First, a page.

The European Union’s Irish Data Protection Commission (DPC) has imposed a staggering fine of €345 million (equivalent to $368 million) on TikTok, citing violations of the General Data Protection Regulation (GDPR) concerning the treatment of data from underage users.
The inquiry, launched in September 2021, delved into the methods TikTok employed to handle the personal information of young users aged 13 to 17 from July to December 2020.
Key findings from the investigation revealed:
- By default, videos uploaded by underage users were public, making them viewable to anyone, with or without a TikTok account, thus raising safety concerns.
- TikTok’s failure in offering clear information to these young users.
- The introduction of “dark patterns” during registration, nudging users to select options that compromise their privacy while uploading content.
- Flaws in the Family Sharing feature that potentially let non-guardian adults link their accounts to that of a minor, facilitating the activation of direct messaging for users older than 16.
Beyond the monetary penalty, the DPC has instructed TikTok to rectify its data-processing methods within a 90-day timeframe.
Anu Talus, Chair of the EDPB, commented, “Digital platforms must ensure that they present choices, especially to the young audience, in a fair and balanced way. Any engagement that can subtly influence people into making privacy-compromising decisions should be avoided.”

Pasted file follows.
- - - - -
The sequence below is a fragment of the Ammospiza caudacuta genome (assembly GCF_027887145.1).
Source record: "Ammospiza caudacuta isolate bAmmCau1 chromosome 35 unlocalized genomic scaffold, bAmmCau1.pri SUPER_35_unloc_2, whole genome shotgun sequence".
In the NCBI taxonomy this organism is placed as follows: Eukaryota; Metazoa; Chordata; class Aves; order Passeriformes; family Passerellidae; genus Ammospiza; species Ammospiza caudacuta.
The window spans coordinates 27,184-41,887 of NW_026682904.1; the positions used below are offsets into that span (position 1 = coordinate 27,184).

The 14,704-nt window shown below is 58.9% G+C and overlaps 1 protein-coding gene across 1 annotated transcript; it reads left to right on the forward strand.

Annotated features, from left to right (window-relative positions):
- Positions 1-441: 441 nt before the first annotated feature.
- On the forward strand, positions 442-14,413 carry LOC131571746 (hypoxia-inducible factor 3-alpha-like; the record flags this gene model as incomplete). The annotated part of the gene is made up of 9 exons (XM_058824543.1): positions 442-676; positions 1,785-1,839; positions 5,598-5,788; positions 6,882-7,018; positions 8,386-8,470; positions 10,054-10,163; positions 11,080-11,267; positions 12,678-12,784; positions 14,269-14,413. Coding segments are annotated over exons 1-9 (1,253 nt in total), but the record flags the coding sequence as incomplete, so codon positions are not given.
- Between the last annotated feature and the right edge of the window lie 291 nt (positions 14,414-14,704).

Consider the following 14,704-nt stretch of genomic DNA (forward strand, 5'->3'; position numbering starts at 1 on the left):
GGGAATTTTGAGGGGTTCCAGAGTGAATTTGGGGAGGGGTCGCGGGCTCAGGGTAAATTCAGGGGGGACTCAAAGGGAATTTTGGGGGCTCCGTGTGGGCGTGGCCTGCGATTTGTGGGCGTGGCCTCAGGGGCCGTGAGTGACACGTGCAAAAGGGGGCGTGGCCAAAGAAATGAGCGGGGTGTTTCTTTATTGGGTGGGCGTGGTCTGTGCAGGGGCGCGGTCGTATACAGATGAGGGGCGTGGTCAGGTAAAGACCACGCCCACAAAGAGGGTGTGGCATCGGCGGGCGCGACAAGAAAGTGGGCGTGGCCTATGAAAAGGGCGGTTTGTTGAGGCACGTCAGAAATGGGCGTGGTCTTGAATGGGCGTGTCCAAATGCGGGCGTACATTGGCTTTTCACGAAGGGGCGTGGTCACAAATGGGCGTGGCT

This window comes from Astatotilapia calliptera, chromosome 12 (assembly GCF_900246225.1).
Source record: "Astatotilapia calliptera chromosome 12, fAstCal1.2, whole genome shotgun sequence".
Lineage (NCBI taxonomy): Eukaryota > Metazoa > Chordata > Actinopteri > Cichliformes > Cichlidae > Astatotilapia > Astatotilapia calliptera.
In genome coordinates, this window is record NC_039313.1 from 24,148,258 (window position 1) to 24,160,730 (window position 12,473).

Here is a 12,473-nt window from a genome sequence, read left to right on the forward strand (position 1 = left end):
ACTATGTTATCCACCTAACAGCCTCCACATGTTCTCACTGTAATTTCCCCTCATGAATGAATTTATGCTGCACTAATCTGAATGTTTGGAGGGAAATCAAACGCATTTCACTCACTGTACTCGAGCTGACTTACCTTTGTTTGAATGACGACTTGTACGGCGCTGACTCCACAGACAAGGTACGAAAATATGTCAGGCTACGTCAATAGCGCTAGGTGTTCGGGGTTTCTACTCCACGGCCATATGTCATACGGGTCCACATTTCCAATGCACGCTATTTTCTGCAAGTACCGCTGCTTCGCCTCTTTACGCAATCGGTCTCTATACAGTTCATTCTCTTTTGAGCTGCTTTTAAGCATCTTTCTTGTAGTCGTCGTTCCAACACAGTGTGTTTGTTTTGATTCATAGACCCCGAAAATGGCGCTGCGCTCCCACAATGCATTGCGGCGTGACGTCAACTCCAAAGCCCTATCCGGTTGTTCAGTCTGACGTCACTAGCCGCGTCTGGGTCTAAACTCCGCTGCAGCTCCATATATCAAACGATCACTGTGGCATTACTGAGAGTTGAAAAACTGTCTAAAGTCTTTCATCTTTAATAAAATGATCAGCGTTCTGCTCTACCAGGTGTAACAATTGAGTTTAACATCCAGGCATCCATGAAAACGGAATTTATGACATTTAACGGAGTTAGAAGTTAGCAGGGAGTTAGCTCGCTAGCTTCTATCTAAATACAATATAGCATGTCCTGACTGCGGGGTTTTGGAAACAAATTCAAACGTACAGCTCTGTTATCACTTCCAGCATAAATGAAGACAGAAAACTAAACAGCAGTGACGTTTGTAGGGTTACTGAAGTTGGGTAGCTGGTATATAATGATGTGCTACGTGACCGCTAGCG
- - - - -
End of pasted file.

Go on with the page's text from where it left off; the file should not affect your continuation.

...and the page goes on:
TikTok, in its official response, expressed disagreement with the DPC’s conclusions. The platform emphasized that the points of criticism were associated with features and configurations that existed three years prior and have since been revised, particularly setting accounts of users under 16 to a default private status. It remains unclear if TikTok plans to contest the judgment.
The platform further announced the introduction of an enhanced account setup process for new users aged 16 and 17, presetting their profiles to private. Presently, TikTok boasts approximately 134 million active users monthly within the E.U.
This isn’t TikTok’s first brush with data privacy issues. Earlier in January 2023, a fine of €5 million (around $5.4 million) was imposed by France’s data protection authority on the grounds of violating cookie consent protocols and complicating the opt-out process.
This update follows closely on the heels of recent news from California, where Google consented to pay $93 million to settle allegations of infringing upon the state’s consumer protection statutes, specifically capturing users’ location specifics for targeted advertising without obtaining proper consent.